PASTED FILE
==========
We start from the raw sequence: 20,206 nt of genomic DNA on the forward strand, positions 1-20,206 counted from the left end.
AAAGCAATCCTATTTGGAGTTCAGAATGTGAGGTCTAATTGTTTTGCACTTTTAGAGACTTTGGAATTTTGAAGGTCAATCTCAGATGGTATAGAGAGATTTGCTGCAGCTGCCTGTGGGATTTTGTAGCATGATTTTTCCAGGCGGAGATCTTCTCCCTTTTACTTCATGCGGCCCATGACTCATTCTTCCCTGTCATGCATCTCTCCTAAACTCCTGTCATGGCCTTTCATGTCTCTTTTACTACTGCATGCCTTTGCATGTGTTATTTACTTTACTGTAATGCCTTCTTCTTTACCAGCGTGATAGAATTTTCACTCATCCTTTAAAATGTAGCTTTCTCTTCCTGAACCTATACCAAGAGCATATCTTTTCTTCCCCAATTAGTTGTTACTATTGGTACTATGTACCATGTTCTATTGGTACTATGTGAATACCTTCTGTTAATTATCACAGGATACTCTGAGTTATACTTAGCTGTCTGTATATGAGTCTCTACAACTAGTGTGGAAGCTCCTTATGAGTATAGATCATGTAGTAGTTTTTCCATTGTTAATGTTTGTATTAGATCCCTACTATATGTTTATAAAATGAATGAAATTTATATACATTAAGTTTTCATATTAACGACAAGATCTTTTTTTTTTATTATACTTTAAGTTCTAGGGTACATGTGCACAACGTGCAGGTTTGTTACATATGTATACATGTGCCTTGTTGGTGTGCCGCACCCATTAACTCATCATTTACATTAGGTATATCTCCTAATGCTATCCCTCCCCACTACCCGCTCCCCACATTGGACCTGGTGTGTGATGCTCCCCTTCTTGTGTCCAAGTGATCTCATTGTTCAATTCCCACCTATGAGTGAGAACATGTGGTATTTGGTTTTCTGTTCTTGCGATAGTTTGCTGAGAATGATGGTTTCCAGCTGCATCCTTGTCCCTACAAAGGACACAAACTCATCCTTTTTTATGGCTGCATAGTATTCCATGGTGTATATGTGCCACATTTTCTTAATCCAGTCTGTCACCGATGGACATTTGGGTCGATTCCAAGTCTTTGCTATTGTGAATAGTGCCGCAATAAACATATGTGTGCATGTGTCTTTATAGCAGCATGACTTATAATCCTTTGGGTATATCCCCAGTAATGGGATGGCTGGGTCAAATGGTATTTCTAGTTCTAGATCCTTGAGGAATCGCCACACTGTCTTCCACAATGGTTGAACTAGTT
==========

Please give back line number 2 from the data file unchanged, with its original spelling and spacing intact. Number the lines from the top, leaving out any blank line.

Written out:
AAAGCAATCCTATTTGGAGTTCAGAATGTGAGGTCTAATTGTTTTGCACTTTTAGAGACTTTGGAATTTTGAAGGTCAATCTCAGATGGTATAGAGAGATTTGCTGCAGCTGCCTGTGGGATTTTGTAGCATGATTTTTCCAGGCGGAGATCTTCTCCCTTTTACTTCATGCGGCCCATGACTCATTCTTCCCTGTCATGCATCTCTCCTAAACTCCTGTCATGGCCTTTCATGTCTCTTTTACTACTGCATGCCTTTGCATGTGTTATTTACTTTACTGTAATGCCTTCTTCTTTACCAGCGTGATAGAATTTTCACTCATCCTTTAAAATGTAGCTTTCTCTTCCTGAACCTATACCAAGAGCATATCTTTTCTTCCCCAATTAGTTGTTACTATTGGTACTATGTACCATGTTCTATTGGTACTATGTGAATACCTTCTGTTAATTATCACAGGATACTCTGAGTTATACTTAGCTGTCTGTATATGAGTCTCTACAACTAGTGTGGAAGCTCCTTATGAGTATAGATCATGTAGTAGTTTTTCCATTGTTAATGTTTGTATTAGATCCCTACTATATGTTTATAAAATGAATGAAATTTATATACATTAAGTTTTCATATTAACGACAAGATCTTTTTTTTTTATTATACTTTAAGTTCTAGGGTACATGTGCACAACGTGCAGGTTTGTTACATATGTATACATGTGCCTTGTTGGTGTGCCGCACCCATTAACTCATCATTTACATTAGGTATATCTCCTAATGCTATCCCTCCCCACTACCCGCTCCCCACATTGGACCTGGTGTGTGATGCTCCCCTTCTTGTGTCCAAGTGATCTCATTGTTCAATTCCCACCTATGAGTGAGAACATGTGGTATTTGGTTTTCTGTTCTTGCGATAGTTTGCTGAGAATGATGGTTTCCAGCTGCATCCTTGTCCCTACAAAGGACACAAACTCATCCTTTTTTATGGCTGCATAGTATTCCATGGTGTATATGTGCCACATTTTCTTAATCCAGTCTGTCACCGATGGACATTTGGGTCGATTCCAAGTCTTTGCTATTGTGAATAGTGCCGCAATAAACATATGTGTGCATGTGTCTTTATAGCAGCATGACTTATAATCCTTTGGGTATATCCCCAGTAATGGGATGGCTGGGTCAAATGGTATTTCTAGTTCTAGATCCTTGAGGAATCGCCACACTGTCTTCCACAATGGTTGAACTAGTT